How did that eventually translate into your first menu at Seasonal? I think we found at Seasonal the way we feel Viennese cooking should be interpreted abroad.
Do your dishes play to the setting of New York specifically in their interpretations? Produce and protein-wise, absolutely. Importing stupid stuff from other countries doesn't make sense from various perspectives. We believe in cooking within a certain radius and with the seasons.
And do you feel like you succeeded? I think ultimately at all our places we're "cooking for others," not ourselves. We believe in feedback from our diners about what they want us to be. You have to have integrity and your own idea of what your place is supposed to be, but you should always listen to what others are saying.
Seasonal is a Michelin-starred fine-dining restaurant. What does the menu at Edi and the Wolf do for you? It's very comforting with some cornerstones of Viennese cuisine present—spatzle, schnitzel, pork belly, pickled vegetables. We wanted to keep it simple—life is complicated enough; we cook simply so people can understand it.
Personally, does the kind of food at Seasonal or Edi call to you more? Everything has a time and a place. We don't have a favorite child. Right now all the attention is going into The Third Man because it's the youngest born, but apart from that I have no preferences.
At The Third Man the cocktails take center stage. How did that affect planning the menu? The food menu here is bold—bold flavors to go with high-octane beverages. You can't go too fragile on the food notes, so it's the best of Edi reinterpreted here.
It's a block from Edi; how does that contribute? A regular bar will never have the toys the kitchen has, or the storage facility, or the regular vegetable and fruit supply. There are so many advantages where you can cross-utilize and find many synergies. I was throwing a pickling juice at Edi away; now we use it here in the bourbon cocktail and people love it.
Does that tamper the high-octane aspect of the cocktails to help slow down the affects? When you go to a cocktail bar like this you have three cocktails and you're done for the night. So we tune them a little bit down—not all of them, some want high-octane drinks—but there should be a way to balance cocktails.
Do you feel like you have a bit more control since both the cocktail and food menus here are rather small? We have a philosophy—"less is more." If you want to do it right you start small and grow. We have six or seven cocktails on the menu for now. This is already morphing, because in the beginning the staff was more protective of their cocktails, their "children." They were like, "ah, we don't want wine and beer on the list." After the first night they said, "please put wine and beer on the list because then we can manage with the volume we have." So in the next few weeks there will be more detailing and changes. And that's what makes it intimate—you tweak it to the needs of the customer.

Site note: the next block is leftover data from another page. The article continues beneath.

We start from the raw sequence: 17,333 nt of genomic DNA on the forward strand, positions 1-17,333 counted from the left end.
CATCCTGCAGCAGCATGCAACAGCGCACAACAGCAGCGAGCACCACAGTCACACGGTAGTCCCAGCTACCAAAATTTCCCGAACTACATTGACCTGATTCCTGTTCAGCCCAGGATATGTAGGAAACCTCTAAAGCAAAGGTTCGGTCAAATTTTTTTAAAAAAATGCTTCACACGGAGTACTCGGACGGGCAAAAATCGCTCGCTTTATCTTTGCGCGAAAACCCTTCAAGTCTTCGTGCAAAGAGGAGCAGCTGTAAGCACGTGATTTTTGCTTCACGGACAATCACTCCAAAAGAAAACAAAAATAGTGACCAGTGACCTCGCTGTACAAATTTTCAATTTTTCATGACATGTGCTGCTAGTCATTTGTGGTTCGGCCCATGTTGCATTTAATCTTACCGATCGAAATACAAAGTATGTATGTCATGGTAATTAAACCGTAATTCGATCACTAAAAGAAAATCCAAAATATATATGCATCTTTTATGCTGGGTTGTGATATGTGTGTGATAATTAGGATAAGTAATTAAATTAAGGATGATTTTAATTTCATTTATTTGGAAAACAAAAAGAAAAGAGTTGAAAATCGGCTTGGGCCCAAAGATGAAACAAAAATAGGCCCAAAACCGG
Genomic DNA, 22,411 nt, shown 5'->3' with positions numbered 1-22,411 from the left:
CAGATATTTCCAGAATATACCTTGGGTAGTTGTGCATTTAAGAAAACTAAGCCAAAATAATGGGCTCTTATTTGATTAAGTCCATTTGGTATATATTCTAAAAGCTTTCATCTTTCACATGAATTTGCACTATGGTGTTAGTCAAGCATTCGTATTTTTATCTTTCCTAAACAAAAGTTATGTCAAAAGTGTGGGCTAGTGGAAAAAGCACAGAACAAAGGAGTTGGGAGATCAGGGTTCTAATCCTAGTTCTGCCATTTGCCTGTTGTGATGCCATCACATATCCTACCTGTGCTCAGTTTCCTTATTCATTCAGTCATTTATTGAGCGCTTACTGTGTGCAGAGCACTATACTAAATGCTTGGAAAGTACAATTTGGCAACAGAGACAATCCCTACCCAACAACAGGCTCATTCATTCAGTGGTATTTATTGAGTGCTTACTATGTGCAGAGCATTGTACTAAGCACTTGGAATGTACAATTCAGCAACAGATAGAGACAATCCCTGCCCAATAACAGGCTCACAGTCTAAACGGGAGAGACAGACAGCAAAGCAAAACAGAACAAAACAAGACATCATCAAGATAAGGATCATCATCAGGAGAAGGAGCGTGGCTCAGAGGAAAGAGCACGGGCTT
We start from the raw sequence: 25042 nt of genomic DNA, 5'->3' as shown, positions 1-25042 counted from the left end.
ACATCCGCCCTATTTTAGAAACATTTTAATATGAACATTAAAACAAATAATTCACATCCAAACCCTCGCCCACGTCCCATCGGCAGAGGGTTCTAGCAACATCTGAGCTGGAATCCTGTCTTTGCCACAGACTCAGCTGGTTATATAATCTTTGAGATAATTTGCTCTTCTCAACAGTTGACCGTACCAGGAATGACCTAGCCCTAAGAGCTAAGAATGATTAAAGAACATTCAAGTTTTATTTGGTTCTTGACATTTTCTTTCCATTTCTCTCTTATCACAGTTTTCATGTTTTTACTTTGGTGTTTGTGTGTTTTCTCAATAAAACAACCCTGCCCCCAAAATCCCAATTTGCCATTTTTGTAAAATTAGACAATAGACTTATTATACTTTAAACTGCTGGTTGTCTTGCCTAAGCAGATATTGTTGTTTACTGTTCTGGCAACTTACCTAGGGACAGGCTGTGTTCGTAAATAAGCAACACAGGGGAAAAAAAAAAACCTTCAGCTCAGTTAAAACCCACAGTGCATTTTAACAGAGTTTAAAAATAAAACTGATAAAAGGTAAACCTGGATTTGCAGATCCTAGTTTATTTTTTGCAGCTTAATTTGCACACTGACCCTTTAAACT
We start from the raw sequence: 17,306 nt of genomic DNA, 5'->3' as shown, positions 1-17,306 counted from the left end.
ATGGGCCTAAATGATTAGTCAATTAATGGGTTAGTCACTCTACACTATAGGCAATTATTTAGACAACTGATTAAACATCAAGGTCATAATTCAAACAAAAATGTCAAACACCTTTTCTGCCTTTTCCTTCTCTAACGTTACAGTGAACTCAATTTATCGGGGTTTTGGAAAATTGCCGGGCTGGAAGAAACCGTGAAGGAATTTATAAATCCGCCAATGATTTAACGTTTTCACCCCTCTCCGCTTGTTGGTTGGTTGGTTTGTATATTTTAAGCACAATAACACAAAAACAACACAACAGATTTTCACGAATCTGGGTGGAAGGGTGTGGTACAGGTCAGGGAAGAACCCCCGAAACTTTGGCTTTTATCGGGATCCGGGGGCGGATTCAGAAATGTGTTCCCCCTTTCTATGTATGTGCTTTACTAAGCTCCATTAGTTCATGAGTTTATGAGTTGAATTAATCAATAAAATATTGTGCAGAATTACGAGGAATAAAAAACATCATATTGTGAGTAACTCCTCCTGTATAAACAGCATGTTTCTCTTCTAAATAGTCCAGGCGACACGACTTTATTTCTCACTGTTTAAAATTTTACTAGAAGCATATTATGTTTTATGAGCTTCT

You've tossed a lot out today about community and family, calling your restaurants and even the cocktails your "children." What brings you the most joy in what you do? I get the most joy with working with the people I spend every day with. I learn every day from them. And this is what I tell them: anybody can buy a chair, a piece of wood, and some mirrors and open a bar. Anybody can do that. But to add depth and a real idea behind it and to bring it alive is, in my opinion, an art. Do we have to make sacrifices? Absolutely. Do our personal lives suffer? Absolutely. But you grow and try to make it better and better and better every day. The biggest capital any hospitality business has is the people that work there. This is where I get my motivation.
About the author: Jacqueline Raposo writes about food and people and builds recipes for her (gluten-free) bread and butter. She's alternatively baking at www.thedustybaker.com and tweeting away at @dustybakergal.